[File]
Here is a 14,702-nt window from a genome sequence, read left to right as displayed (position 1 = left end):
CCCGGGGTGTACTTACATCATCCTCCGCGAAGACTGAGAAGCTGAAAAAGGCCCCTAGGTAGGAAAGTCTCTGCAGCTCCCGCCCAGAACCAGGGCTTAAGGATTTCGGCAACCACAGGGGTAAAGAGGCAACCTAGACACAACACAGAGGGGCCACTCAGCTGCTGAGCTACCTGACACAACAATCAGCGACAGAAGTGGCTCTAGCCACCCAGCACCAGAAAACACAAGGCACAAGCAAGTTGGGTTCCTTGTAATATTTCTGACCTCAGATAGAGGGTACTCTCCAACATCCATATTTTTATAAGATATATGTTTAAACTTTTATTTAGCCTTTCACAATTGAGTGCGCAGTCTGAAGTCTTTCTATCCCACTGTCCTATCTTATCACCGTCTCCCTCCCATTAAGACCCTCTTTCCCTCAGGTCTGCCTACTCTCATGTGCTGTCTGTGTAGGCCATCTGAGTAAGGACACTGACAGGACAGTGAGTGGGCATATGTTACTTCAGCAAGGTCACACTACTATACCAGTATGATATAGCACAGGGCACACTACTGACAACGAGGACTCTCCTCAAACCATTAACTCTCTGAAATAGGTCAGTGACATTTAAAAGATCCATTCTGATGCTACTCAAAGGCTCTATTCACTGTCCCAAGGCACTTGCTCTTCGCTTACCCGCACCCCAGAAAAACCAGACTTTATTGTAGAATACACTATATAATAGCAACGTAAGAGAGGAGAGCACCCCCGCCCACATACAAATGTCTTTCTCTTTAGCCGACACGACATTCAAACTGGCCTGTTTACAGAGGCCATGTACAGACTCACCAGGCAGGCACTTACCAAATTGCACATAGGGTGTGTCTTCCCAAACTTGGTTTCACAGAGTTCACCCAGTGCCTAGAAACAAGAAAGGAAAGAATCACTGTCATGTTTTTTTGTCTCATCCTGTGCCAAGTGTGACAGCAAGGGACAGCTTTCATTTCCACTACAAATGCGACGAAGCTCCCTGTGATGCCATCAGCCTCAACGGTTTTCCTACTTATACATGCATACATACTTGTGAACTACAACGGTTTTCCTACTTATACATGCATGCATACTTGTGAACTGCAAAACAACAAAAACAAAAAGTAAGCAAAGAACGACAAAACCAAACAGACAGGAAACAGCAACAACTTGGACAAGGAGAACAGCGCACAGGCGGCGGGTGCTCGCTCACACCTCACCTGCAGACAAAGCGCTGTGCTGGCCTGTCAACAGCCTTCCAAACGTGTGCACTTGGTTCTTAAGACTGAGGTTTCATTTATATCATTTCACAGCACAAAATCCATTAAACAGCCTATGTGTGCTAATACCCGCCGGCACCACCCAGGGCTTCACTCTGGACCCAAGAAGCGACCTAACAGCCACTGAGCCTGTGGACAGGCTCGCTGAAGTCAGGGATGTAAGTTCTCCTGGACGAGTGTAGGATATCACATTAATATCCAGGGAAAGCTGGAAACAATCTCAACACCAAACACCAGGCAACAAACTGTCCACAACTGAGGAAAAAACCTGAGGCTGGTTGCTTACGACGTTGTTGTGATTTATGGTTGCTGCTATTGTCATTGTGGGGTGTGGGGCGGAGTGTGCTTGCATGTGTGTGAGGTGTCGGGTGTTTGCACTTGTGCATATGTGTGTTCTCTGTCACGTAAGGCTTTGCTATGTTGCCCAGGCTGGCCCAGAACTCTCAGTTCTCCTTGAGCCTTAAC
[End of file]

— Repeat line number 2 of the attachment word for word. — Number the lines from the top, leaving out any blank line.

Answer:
CCCGGGGTGTACTTACATCATCCTCCGCGAAGACTGAGAAGCTGAAAAAGGCCCCTAGGTAGGAAAGTCTCTGCAGCTCCCGCCCAGAACCAGGGCTTAAGGATTTCGGCAACCACAGGGGTAAAGAGGCAACCTAGACACAACACAGAGGGGCCACTCAGCTGCTGAGCTACCTGACACAACAATCAGCGACAGAAGTGGCTCTAGCCACCCAGCACCAGAAAACACAAGGCACAAGCAAGTTGGGTTCCTTGTAATATTTCTGACCTCAGATAGAGGGTACTCTCCAACATCCATATTTTTATAAGATATATGTTTAAACTTTTATTTAGCCTTTCACAATTGAGTGCGCAGTCTGAAGTCTTTCTATCCCACTGTCCTATCTTATCACCGTCTCCCTCCCATTAAGACCCTCTTTCCCTCAGGTCTGCCTACTCTCATGTGCTGTCTGTGTAGGCCATCTGAGTAAGGACACTGACAGGACAGTGAGTGGGCATATGTTACTTCAGCAAGGTCACACTACTATACCAGTATGATATAGCACAGGGCACACTACTGACAACGAGGACTCTCCTCAAACCATTAACTCTCTGAAATAGGTCAGTGACATTTAAAAGATCCATTCTGATGCTACTCAAAGGCTCTATTCACTGTCCCAAGGCACTTGCTCTTCGCTTACCCGCACCCCAGAAAAACCAGACTTTATTGTAGAATACACTATATAATAGCAACGTAAGAGAGGAGAGCACCCCCGCCCACATACAAATGTCTTTCTCTTTAGCCGACACGACATTCAAACTGGCCTGTTTACAGAGGCCATGTACAGACTCACCAGGCAGGCACTTACCAAATTGCACATAGGGTGTGTCTTCCCAAACTTGGTTTCACAGAGTTCACCCAGTGCCTAGAAACAAGAAAGGAAAGAATCACTGTCATGTTTTTTTGTCTCATCCTGTGCCAAGTGTGACAGCAAGGGACAGCTTTCATTTCCACTACAAATGCGACGAAGCTCCCTGTGATGCCATCAGCCTCAACGGTTTTCCTACTTATACATGCATACATACTTGTGAACTACAACGGTTTTCCTACTTATACATGCATGCATACTTGTGAACTGCAAAACAACAAAAACAAAAAGTAAGCAAAGAACGACAAAACCAAACAGACAGGAAACAGCAACAACTTGGACAAGGAGAACAGCGCACAGGCGGCGGGTGCTCGCTCACACCTCACCTGCAGACAAAGCGCTGTGCTGGCCTGTCAACAGCCTTCCAAACGTGTGCACTTGGTTCTTAAGACTGAGGTTTCATTTATATCATTTCACAGCACAAAATCCATTAAACAGCCTATGTGTGCTAATACCCGCCGGCACCACCCAGGGCTTCACTCTGGACCCAAGAAGCGACCTAACAGCCACTGAGCCTGTGGACAGGCTCGCTGAAGTCAGGGATGTAAGTTCTCCTGGACGAGTGTAGGATATCACATTAATATCCAGGGAAAGCTGGAAACAATCTCAACACCAAACACCAGGCAACAAACTGTCCACAACTGAGGAAAAAACCTGAGGCTGGTTGCTTACGACGTTGTTGTGATTTATGGTTGCTGCTATTGTCATTGTGGGGTGTGGGGCGGAGTGTGCTTGCATGTGTGTGAGGTGTCGGGTGTTTGCACTTGTGCATATGTGTGTTCTCTGTCACGTAAGGCTTTGCTATGTTGCCCAGGCTGGCCCAGAACTCTCAGTTCTCCTTGAGCCTTAAC